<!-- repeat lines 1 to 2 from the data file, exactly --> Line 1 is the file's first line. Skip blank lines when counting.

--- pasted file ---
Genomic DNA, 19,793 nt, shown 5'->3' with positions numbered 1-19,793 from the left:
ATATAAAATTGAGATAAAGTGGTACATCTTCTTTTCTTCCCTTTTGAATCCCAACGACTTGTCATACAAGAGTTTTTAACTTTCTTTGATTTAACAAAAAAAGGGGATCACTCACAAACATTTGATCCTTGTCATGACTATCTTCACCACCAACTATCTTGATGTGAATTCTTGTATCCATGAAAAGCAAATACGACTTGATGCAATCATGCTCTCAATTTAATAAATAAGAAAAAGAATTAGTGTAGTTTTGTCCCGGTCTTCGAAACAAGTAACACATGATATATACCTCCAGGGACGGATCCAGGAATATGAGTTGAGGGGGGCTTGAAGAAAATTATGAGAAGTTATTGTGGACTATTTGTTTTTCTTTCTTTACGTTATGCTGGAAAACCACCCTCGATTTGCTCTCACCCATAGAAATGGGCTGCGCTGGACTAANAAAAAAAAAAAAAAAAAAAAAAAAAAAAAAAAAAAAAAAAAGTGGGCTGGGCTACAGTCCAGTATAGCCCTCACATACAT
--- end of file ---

Genomic DNA, 19,793 nt, shown 5'->3' with positions numbered 1-19,793 from the left:
ATATAAAATTGAGATAAAGTGGTACATCTTCTTTTCTTCCCTTTTGAATCCCAACGACTTGTCATACAAGAGTTTTTAACTTTCTTTGATTTAACAAAAAAAGGGGATCACTCACAAACATTTGATCCTTGTCATGACTATCTTCACCACCAACTATCTTGATGTGAATTCTTGTATCCATGAAAAGCAAATACGACTTGATGCAATCATGCTCTCAATTTAATAAATAAGAAAAAGAATTAGTGTAGTTTTGTCCCGGTCTTCGAAACAAGTAACACATGATATATACCTCCAGGGACGGATCCAGGAATATGAGTTGAGGGGGGCTTGAAGAAAATTATGAGAAGTTATTGTGGACTATTTGTTTTTCTTTCTTTACGTTATGCTGGAAAACCACCCTCGATTTGCTCTCACCCATAGAAATGGGCTGCGCTGGACTAANAAAAAAAAAAAAAAAAAAAAAAAAAAAAAAAAAAAAAAAAAGTGGGCTGGGCTACAGTCCAGTATAGCCCTCACATACAT